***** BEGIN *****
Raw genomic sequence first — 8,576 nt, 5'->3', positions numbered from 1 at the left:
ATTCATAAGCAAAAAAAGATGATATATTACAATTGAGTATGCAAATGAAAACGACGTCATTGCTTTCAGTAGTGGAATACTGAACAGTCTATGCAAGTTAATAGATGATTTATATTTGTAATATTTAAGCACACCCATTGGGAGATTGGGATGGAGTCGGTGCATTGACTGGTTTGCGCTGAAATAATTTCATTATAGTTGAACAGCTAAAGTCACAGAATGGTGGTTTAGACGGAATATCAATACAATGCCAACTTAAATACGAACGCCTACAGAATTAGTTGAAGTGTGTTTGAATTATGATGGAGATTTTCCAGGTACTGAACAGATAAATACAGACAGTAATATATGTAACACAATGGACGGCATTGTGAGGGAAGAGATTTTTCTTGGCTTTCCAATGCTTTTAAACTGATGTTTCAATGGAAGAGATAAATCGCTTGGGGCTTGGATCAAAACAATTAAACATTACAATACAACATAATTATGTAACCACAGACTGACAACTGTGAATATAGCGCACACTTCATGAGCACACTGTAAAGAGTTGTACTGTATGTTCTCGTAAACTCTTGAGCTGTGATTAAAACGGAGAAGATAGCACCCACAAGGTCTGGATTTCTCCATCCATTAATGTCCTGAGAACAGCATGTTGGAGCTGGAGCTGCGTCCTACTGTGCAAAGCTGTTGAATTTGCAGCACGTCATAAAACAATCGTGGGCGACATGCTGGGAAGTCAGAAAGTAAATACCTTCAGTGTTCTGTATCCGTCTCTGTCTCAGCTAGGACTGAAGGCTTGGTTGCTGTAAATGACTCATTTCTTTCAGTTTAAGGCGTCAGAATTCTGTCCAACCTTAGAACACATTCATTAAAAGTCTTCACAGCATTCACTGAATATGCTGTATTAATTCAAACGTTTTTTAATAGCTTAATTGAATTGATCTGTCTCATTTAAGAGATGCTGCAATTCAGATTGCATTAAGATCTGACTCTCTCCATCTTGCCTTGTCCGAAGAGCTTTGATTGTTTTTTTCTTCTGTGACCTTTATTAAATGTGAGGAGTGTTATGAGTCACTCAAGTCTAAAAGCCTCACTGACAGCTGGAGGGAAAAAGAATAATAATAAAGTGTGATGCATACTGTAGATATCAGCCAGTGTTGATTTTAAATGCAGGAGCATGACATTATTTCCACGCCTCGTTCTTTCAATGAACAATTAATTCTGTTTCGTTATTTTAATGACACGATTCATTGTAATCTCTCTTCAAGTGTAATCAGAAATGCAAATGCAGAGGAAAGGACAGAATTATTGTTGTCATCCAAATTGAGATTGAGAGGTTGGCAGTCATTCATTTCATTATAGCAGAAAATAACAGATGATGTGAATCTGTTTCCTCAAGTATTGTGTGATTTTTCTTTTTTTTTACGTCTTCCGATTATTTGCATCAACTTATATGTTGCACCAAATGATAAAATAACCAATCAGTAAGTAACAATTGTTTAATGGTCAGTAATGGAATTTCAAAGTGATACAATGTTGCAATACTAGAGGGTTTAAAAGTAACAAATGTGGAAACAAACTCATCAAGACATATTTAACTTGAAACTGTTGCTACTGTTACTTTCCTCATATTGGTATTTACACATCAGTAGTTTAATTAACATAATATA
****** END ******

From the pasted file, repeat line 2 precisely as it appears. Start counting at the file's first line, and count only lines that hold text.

ATTCATAAGCAAAAAAAGATGATATATTACAATTGAGTATGCAAATGAAAACGACGTCATTGCTTTCAGTAGTGGAATACTGAACAGTCTATGCAAGTTAATAGATGATTTATATTTGTAATATTTAAGCACACCCATTGGGAGATTGGGATGGAGTCGGTGCATTGACTGGTTTGCGCTGAAATAATTTCATTATAGTTGAACAGCTAAAGTCACAGAATGGTGGTTTAGACGGAATATCAATACAATGCCAACTTAAATACGAACGCCTACAGAATTAGTTGAAGTGTGTTTGAATTATGATGGAGATTTTCCAGGTACTGAACAGATAAATACAGACAGTAATATATGTAACACAATGGACGGCATTGTGAGGGAAGAGATTTTTCTTGGCTTTCCAATGCTTTTAAACTGATGTTTCAATGGAAGAGATAAATCGCTTGGGGCTTGGATCAAAACAATTAAACATTACAATACAACATAATTATGTAACCACAGACTGACAACTGTGAATATAGCGCACACTTCATGAGCACACTGTAAAGAGTTGTACTGTATGTTCTCGTAAACTCTTGAGCTGTGATTAAAACGGAGAAGATAGCACCCACAAGGTCTGGATTTCTCCATCCATTAATGTCCTGAGAACAGCATGTTGGAGCTGGAGCTGCGTCCTACTGTGCAAAGCTGTTGAATTTGCAGCACGTCATAAAACAATCGTGGGCGACATGCTGGGAAGTCAGAAAGTAAATACCTTCAGTGTTCTGTATCCGTCTCTGTCTCAGCTAGGACTGAAGGCTTGGTTGCTGTAAATGACTCATTTCTTTCAGTTTAAGGCGTCAGAATTCTGTCCAACCTTAGAACACATTCATTAAAAGTCTTCACAGCATTCACTGAATATGCTGTATTAATTCAAACGTTTTTTAATAGCTTAATTGAATTGATCTGTCTCATTTAAGAGATGCTGCAATTCAGATTGCATTAAGATCTGACTCTCTCCATCTTGCCTTGTCCGAAGAGCTTTGATTGTTTTTTTCTTCTGTGACCTTTATTAAATGTGAGGAGTGTTATGAGTCACTCAAGTCTAAAAGCCTCACTGACAGCTGGAGGGAAAAAGAATAATAATAAAGTGTGATGCATACTGTAGATATCAGCCAGTGTTGATTTTAAATGCAGGAGCATGACATTATTTCCACGCCTCGTTCTTTCAATGAACAATTAATTCTGTTTCGTTATTTTAATGACACGATTCATTGTAATCTCTCTTCAAGTGTAATCAGAAATGCAAATGCAGAGGAAAGGACAGAATTATTGTTGTCATCCAAATTGAGATTGAGAGGTTGGCAGTCATTCATTTCATTATAGCAGAAAATAACAGATGATGTGAATCTGTTTCCTCAAGTATTGTGTGATTTTTCTTTTTTTTTACGTCTTCCGATTATTTGCATCAACTTATATGTTGCACCAAATGATAAAATAACCAATCAGTAAGTAACAATTGTTTAATGGTCAGTAATGGAATTTCAAAGTGATACAATGTTGCAATACTAGAGGGTTTAAAAGTAACAAATGTGGAAACAAACTCATCAAGACATATTTAACTTGAAACTGTTGCTACTGTTACTTTCCTCATATTGGTATTTACACATCAGTAGTTTAATTAACATAATATA